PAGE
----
This proved to be a good test of the game’s use of dual settings, in which it provides alternate American names for every Swedish person or place it mentions. For example, in the Swedish setting the birds are spreading across northern Svartsjölandet, but accompanying orange text tells us that in the American setting, the location is Boulder Beach. And where Swedish kids talk to a scientist named Mats Tingblad, their American counterparts meet Christopher Boyd, whose details are otherwise identical. (I didn’t even catch the pun in his name until I found myself saying out loud “Mister Boyd.”)

The story involved the mystery of birds that are acting strangely—some of them talking, others acting more and more aggressive. As it turned out, this was a satisfying adventure to run for my group of animal lovers. Part of the story involves talking birds, and though as written this is only one detail out of several odd things, in our playthrough it was a major element. The Kids captured one of the birds to study it, and then had many conversations with it and grew to think of it as a pet. (When “Bird”—that’s what he called himself—referred to the group using the word “Friends” at the end of the Mystery, nearly all the players said “Awwwww!”)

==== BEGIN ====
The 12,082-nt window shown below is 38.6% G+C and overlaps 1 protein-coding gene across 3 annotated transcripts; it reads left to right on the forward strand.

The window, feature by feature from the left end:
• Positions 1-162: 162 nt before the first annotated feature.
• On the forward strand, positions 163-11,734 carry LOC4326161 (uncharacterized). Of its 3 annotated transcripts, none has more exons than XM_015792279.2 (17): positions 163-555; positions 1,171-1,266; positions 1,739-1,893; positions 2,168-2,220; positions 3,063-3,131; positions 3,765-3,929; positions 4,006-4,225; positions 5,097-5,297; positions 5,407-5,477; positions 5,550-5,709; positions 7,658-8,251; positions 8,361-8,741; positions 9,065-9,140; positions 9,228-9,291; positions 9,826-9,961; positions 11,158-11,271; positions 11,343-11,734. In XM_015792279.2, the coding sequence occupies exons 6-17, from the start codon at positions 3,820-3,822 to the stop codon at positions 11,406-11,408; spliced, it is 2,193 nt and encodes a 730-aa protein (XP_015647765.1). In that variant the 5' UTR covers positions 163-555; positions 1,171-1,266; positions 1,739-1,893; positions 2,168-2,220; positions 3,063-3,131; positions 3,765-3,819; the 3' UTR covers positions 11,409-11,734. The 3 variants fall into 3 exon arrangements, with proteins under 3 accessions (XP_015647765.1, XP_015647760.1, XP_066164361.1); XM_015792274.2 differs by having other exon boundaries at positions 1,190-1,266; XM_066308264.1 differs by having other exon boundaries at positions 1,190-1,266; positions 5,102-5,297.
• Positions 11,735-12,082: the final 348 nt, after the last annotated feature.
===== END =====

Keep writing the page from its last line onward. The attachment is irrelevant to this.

Bird expresses his desire to get out of a net.

Later, the Kids arranged a sort of leash for Bird. 

The players solved the Mystery peacefully (one library break-in and two boat thefts aside), and solidified the relationships between their characters. We also learned a bit more about some NPCs, including Vanessa’s mom and Chris’s friend Brad at Radio Shack (who asked for Chris’s help repairing a discarded robot he’d found).